In this environment, low interest rates may not be enough to boost employment. Some firms could find it easier to replace and renew old capital, and new firms may find the cost of raising money more bearable. But stricter lending policies among banks have dulled this effect, stifling the growth of small businesses. Overall, however, the case for hiring in the United States — or, indeed, for any major expansion of their production here — is clearly a difficult one to make for many American companies.
So what is to be done? Given the current inequality of opportunity pervading American society — especially for non-whites and children of unwed mothers — the economic potential of a large share of the population is likely going untapped. This waste of human resources can be corrected by investing in early-childhood education, urban development, health care, and other social supports.
Another part of the solution is increased funding for scientific research, which has formed the basis for much American innovation since the dawn of the Cold War. But the budget for the National Science Foundation has never been as high, as a share of gross domestic product, as it was in the 1960s — except for a spike from the recent fiscal stimulus. Under current trends, it will take decades for the United States to reach the heights of half a century ago, when much of the bedrock for current technologies ranging from cellular phones to the Internet was laid.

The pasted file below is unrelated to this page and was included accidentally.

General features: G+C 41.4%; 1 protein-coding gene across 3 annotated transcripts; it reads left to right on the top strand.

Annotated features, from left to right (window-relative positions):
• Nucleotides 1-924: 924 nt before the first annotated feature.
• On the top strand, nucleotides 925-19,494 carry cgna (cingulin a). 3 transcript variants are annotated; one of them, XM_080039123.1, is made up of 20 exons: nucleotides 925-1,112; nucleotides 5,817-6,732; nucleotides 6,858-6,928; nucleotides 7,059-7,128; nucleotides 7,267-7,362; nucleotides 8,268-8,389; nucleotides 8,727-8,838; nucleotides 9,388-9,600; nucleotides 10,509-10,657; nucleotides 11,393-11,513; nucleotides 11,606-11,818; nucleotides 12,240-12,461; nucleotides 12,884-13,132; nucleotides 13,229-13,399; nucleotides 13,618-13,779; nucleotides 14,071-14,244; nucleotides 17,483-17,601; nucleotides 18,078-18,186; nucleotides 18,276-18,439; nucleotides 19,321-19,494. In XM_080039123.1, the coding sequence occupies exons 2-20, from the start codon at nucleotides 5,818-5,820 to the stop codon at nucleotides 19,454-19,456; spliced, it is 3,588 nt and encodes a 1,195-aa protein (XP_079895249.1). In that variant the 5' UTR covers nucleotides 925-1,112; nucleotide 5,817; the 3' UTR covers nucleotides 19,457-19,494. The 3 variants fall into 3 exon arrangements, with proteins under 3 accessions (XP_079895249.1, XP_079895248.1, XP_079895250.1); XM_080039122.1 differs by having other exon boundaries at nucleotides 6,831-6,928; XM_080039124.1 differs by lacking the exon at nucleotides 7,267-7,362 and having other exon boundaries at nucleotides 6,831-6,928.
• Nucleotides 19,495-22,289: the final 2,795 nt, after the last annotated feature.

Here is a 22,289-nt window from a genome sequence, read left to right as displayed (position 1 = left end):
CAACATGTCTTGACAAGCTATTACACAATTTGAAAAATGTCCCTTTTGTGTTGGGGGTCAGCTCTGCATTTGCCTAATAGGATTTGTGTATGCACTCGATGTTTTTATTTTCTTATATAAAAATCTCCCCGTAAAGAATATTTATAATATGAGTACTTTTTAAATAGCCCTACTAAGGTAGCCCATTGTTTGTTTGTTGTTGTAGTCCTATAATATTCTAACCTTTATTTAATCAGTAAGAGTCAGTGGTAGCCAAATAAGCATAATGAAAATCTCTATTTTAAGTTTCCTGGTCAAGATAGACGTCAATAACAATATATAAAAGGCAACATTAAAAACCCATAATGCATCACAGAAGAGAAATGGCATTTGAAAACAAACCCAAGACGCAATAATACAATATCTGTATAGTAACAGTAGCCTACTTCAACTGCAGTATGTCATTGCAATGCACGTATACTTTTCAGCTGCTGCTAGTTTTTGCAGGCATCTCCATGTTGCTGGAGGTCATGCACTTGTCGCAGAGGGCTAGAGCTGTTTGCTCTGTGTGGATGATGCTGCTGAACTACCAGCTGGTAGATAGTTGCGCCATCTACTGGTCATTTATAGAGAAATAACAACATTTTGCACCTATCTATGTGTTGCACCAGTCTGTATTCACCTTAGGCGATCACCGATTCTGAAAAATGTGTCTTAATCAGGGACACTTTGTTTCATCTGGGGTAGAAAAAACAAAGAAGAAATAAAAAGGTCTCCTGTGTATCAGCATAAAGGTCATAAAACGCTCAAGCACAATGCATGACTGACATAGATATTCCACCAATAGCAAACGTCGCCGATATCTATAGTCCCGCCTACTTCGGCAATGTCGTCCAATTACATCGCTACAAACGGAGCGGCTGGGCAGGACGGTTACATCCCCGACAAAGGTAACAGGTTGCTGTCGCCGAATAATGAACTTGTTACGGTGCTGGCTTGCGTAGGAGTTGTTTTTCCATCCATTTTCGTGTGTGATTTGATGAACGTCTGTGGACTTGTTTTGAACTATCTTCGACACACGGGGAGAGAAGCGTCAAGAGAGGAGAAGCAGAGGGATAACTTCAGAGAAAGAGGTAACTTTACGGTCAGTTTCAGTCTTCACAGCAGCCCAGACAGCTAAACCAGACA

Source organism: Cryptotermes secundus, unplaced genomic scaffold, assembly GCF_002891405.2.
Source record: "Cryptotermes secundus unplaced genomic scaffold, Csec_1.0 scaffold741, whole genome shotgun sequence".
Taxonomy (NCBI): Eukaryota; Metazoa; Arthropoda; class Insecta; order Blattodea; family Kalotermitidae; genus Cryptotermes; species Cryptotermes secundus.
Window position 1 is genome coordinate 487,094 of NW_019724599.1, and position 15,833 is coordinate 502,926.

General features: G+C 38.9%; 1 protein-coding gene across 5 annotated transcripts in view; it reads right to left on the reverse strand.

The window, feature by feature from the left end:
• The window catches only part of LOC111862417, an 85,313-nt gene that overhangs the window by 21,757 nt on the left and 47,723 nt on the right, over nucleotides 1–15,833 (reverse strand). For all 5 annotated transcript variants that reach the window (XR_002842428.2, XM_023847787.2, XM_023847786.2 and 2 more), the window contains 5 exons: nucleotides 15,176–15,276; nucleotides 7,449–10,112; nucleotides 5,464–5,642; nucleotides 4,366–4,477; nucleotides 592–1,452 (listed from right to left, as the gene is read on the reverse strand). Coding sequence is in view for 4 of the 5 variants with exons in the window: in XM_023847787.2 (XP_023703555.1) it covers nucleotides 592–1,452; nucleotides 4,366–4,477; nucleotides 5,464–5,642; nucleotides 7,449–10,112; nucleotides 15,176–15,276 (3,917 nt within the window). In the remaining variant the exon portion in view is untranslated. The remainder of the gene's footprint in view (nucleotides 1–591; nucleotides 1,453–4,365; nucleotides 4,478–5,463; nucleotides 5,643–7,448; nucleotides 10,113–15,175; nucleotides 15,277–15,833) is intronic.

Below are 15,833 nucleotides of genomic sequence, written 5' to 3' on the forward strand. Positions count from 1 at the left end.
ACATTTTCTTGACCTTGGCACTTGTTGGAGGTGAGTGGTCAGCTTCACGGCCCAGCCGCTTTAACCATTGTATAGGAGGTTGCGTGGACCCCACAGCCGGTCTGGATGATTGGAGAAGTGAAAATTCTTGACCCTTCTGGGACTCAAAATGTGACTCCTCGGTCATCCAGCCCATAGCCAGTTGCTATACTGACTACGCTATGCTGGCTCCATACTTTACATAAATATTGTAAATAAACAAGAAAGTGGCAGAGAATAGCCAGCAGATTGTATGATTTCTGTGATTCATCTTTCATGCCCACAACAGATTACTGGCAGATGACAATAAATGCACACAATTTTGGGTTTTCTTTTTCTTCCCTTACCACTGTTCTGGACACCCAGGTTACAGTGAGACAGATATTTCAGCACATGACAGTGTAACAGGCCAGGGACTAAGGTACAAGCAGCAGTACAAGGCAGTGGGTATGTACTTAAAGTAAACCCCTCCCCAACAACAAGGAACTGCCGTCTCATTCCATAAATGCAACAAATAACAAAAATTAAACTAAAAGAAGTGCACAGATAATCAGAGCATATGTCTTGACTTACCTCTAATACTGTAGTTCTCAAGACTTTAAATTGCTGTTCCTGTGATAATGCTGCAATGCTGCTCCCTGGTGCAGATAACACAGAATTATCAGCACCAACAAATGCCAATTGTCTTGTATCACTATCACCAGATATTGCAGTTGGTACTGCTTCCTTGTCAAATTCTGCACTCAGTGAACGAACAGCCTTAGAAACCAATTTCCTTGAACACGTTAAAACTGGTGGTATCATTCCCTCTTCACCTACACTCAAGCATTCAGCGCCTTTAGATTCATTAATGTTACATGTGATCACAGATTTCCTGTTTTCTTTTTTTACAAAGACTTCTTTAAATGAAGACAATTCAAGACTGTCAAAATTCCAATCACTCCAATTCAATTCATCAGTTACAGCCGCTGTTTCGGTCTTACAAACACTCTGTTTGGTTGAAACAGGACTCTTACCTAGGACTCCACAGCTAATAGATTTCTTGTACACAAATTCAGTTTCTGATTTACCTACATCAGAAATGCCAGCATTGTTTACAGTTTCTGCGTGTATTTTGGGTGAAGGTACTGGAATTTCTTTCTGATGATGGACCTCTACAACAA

To see a larger version of this graphic, please click here.
That’s unfortunate, because not many private firms would risk their capital on a project that might not bear fruit for three decades, if ever. Not all research has an obvious endpoint in a consumer application; an important role of public funding is to lay the scientific foundations for these future innovations. These long-term investments in science and education can go some way toward helping the economy today — they do represent immediate spending, after all — but they might not stop the bleeding of workers from the labor market in the short term.
As a quicker solution, the United States might consider reducing or dropping its corporate income tax, whose rate is 35 percent for most big companies. One reason for those big cash piles may be companies’ unwillingness to bring back profits earned abroad; instead, they borrow locally at low rates. (Interestingly, this phenomenon completely upends the traditional argument that corporate income taxes give companies an incentive to spend profits rather than sit on them.) Lower tax rates could bring some of that money back and discourage companies from fleeing to other, lower-tax jurisdictions.
Discarding the corporate income tax, as I have advocated before, would require a broader reform of the tax code to ensure a steady stream of revenue to the Treasury. Yet the current dysfunction in Washington makes such far-reaching legislation a dim and distant prospect. And that’s a shame, because the stubborn weakness of the labor market is a problem in the here and now. Yellen and her colleagues know this, but they may simply lack the tools to deal with it.